Decline of the Middle Class?
A common refrain about economic policy and performance in the United States over the past thirty years is that inequality is rising and the middle class is disappearing. The implication of the latter claim is that people are falling out of the middle class into the lower income class. Of course, if you define “middle class” to be the middle part of the income distribution, centered at the median, then there always will be a middle class. So, in order to be meaningful, “decline of the middle class” is usually taken to mean flat or falling income for the median household. Combining this with strongly rising income for the top 10% or 1% of the income distribution leads to the conclusion that inequality is rising.
Economists Thomas Picketty and Emmanuel Saez (PS) are among the leading scholars in this field and have documented large increases in the share of income at the top of the income distribution. Using IRS data extending back to 1914, PS show that inequality as measured by the income share at the top of the distribution fell through the early 20th century, but then flattened out in the 1980s and has been rising sharply ever since. One reason for this result is rapid growth in incomes at the top of the income distribution. But this does not necessarily mean that the middle class is declining. To investigate this we need to look at how the middle of the income distribution is faring. On this point, PS estimate very modest income gains for the median household; in particular, their methodology shows a real income gain of 3% for the median household over the past thirty years (1979-2008). This compares to an income gain of 50% for the top decile household for the same period and strongly supports the notion of rising inequality.
As noted in a prior note (May 22, 2012), it is interesting and important to examine reasons for these income dynamics. Partly, these dynamics are due to a heightened return to education and a growing college wage premium. Another part of the explanation is poor education opportunity for young people in many parts of the country. Surely it is a worrisome trend if the financial position of the average American is flat or declining.
Yet, it may be that the PS conclusions about the median household are not correct. There is no doubt that PS are highly respected researchers who have been meticulous in their scrutiny of the data. However, assessing trends in the income distribution is very complex. Economist Richard Burkhauser (RB) has spent the last 15 years studying similar data. His source is Census data (based on the annual Current Population Survey) and he is able to replicate certain features of the PS data, in particular the 3% real income gain for the median “tax unit” (this is the observation unit utilized by PS) over the past 30 years.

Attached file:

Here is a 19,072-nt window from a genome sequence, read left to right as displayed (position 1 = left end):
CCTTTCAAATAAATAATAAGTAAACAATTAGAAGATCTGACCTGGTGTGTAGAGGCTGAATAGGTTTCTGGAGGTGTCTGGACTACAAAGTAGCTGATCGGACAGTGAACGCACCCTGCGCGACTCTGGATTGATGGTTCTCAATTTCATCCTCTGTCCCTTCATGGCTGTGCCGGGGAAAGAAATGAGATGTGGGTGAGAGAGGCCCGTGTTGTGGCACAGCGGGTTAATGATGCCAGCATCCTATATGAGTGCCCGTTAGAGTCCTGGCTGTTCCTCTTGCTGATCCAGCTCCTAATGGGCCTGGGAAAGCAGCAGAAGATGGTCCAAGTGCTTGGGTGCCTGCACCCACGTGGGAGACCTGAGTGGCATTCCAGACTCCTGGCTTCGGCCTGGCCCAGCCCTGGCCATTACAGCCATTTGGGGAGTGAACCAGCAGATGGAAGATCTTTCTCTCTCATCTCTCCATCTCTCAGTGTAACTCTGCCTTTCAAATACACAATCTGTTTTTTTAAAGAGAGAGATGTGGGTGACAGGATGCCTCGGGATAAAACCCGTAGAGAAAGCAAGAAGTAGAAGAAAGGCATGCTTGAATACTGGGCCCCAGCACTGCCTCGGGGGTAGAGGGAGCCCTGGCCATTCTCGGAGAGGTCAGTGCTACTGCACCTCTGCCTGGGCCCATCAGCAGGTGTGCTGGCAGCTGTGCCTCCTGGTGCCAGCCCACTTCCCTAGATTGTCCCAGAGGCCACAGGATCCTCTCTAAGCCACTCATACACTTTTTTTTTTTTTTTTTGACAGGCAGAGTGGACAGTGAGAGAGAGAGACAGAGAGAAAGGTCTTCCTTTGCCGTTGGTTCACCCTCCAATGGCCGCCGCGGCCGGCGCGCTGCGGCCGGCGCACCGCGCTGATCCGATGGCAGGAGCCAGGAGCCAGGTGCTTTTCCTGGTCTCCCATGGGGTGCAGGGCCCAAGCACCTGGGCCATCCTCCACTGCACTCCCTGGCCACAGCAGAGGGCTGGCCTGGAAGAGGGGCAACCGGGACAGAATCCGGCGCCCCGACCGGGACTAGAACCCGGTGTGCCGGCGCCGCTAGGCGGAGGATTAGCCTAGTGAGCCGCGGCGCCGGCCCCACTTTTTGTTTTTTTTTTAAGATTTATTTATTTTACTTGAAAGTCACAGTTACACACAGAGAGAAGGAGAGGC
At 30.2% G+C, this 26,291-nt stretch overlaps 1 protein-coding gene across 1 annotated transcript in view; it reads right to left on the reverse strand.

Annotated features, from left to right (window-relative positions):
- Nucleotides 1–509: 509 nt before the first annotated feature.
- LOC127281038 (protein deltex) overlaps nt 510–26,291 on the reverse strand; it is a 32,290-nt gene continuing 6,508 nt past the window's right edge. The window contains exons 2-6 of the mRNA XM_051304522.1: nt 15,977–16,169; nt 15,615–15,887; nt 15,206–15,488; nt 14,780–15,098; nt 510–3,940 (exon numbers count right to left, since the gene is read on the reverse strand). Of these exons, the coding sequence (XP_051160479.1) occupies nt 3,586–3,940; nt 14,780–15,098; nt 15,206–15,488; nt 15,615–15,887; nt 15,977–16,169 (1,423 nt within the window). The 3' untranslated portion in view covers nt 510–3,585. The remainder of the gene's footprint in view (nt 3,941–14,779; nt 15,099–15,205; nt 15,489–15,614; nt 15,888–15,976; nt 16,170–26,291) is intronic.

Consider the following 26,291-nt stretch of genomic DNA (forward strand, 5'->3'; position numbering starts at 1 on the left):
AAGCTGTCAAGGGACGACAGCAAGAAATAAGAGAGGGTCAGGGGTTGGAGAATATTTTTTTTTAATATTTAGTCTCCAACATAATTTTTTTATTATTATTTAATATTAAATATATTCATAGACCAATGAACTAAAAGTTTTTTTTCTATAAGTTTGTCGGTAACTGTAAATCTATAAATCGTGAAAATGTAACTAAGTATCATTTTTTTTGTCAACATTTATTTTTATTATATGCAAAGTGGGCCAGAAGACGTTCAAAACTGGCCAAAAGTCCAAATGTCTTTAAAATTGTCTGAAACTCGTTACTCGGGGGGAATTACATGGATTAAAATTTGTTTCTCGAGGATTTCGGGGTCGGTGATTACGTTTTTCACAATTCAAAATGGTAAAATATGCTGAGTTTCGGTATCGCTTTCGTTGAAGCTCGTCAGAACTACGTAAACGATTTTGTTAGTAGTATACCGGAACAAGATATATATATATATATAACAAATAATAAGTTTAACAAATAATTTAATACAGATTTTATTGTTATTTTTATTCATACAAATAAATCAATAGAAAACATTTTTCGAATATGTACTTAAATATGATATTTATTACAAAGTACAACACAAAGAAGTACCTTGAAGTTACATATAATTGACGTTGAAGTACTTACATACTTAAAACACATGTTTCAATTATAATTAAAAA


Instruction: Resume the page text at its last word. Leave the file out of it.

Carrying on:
However, RB argues that the PS analysis overlooks or ignores several critical issues including changes in the number of the people in the average household (this has been falling for several decades) and the effects of progressive taxes and transfer payments (the PS analysis looks at pre-tax income before transfer payments). After making suitable adjustments (which he is able to do with the Census data), RB finds that the median worker net income (including transfer payments) has increased by 32% in real terms between 1979 and 2008. This is close to the long-term increase in the economy-wide per capita standard of living, and therefore does not support the notion of a declining middle class. This conclusion is supported by studies that examine consumption patterns. The consumption “basket” of the poverty line family in 2010 appears to be greater than the consumption basket of the median family in 1970.
It is disconcerting when equally competent researchers come up with dramatically different answers to what appears to be a straightforward question – what is happening over time to income for the median household? Actually, the question is not all that simple. In fact, I don’t think either PS or RB really address the issue. That is because they don’t look at the same households over time. If you really want to see what is happening to people over time, you have to follow the same individuals! This requires the use of so-called panel data, where the same “panel” of individuals is followed over time. The longest running and most comprehensive such data set is the Panel Study of Income Dynamics (PSID). Using this data, a recent study by the Brookings Institute shows that the median income household in 1970 has enjoyed a real income increase of 29% in one generation (that is, the children of the median household in 1970 earned 29% more in real terms than their parents).
While not the identical question addressed by PS or RB, the Brookings finding does suggest that the middle class has been doing reasonably well over the past thirty years or so.